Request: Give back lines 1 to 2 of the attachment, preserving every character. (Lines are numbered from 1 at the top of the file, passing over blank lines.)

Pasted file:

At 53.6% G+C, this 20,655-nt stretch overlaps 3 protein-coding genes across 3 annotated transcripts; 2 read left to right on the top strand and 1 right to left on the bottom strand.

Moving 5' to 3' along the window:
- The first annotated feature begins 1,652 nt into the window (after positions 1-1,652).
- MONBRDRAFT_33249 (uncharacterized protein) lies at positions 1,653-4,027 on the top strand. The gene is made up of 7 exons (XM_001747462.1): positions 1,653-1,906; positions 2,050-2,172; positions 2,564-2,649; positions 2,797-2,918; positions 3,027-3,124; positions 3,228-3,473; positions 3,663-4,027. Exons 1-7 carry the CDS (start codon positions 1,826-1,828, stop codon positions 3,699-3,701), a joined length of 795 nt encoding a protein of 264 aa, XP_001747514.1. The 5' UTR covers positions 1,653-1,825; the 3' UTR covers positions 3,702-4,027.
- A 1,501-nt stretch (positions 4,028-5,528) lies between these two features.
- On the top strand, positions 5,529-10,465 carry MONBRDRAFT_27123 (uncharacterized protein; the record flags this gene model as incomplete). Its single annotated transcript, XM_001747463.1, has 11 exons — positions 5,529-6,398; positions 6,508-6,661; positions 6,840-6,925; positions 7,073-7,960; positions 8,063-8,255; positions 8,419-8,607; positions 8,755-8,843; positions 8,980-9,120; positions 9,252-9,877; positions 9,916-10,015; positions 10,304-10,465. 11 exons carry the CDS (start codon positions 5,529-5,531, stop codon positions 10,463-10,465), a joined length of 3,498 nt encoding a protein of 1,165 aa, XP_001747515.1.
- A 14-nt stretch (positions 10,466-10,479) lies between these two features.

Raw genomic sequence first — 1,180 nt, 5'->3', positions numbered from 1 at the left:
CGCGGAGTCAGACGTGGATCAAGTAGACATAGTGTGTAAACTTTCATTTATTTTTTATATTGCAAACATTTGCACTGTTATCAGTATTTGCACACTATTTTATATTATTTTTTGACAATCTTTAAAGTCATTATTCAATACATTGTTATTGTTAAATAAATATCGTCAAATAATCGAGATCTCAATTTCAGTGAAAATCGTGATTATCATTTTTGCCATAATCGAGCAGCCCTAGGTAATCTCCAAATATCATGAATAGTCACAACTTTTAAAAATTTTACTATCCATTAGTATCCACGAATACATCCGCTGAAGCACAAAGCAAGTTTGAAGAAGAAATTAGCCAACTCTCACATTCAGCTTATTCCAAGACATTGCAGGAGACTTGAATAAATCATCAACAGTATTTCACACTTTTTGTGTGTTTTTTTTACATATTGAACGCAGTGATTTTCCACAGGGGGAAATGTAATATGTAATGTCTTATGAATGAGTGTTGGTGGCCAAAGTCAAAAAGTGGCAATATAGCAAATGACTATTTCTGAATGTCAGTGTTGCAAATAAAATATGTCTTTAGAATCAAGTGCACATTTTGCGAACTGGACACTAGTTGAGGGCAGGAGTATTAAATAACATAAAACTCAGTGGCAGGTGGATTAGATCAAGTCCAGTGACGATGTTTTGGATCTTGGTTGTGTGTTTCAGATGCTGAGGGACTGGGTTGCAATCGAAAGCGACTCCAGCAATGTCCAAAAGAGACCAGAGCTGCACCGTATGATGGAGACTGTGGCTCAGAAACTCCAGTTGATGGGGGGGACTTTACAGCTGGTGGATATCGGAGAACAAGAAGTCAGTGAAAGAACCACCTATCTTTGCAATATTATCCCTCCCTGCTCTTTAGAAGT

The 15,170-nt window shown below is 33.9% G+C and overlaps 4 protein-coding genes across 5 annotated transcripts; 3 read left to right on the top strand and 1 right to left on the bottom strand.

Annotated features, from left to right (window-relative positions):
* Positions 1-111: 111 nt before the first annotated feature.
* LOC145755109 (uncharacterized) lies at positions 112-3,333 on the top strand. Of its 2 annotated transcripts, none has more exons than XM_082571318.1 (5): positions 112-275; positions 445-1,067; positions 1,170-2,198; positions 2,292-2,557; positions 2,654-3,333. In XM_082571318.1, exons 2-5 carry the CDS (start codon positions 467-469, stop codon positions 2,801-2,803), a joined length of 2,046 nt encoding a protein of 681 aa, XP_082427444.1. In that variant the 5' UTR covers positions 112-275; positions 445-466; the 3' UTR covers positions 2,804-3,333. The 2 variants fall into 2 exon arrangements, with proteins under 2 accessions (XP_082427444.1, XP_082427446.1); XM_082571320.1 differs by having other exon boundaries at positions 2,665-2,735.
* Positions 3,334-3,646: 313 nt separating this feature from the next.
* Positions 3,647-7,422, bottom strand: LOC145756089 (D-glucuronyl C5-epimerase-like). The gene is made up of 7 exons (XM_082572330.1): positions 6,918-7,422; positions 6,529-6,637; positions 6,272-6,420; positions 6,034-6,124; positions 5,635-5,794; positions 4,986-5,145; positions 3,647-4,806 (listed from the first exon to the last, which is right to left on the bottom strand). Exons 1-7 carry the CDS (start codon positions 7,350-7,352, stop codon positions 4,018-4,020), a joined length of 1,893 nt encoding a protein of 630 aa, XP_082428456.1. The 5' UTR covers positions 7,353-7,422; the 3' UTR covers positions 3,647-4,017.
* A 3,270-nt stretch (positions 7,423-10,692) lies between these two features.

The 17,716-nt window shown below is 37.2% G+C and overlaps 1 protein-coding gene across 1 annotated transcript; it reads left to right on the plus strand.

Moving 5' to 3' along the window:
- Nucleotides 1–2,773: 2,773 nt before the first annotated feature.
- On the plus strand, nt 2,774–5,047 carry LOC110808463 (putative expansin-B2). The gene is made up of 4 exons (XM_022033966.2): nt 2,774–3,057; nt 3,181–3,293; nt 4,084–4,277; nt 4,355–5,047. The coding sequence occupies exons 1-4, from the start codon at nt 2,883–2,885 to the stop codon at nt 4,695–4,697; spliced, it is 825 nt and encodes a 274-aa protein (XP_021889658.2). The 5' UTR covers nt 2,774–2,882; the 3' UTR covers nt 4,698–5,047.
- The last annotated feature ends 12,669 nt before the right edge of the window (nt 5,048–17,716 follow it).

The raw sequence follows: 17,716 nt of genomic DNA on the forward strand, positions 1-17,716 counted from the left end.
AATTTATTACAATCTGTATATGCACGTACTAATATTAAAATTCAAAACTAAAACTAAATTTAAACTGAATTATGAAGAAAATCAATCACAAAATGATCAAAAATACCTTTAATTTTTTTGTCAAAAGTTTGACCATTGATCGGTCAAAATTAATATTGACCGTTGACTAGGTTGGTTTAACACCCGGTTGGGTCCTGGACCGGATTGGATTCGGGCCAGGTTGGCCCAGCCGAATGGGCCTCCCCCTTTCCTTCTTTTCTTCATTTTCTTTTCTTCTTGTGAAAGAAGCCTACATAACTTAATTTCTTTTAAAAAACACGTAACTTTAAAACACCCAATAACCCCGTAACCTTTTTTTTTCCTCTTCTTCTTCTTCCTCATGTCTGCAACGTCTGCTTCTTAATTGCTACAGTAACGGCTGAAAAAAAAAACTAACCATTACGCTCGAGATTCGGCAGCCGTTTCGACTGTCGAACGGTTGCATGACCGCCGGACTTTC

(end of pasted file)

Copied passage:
At 53.6% G+C, this 20,655-nt stretch overlaps 3 protein-coding genes across 3 annotated transcripts; 2 read left to right on the top strand and 1 right to left on the bottom strand.

Moving 5' to 3' along the window: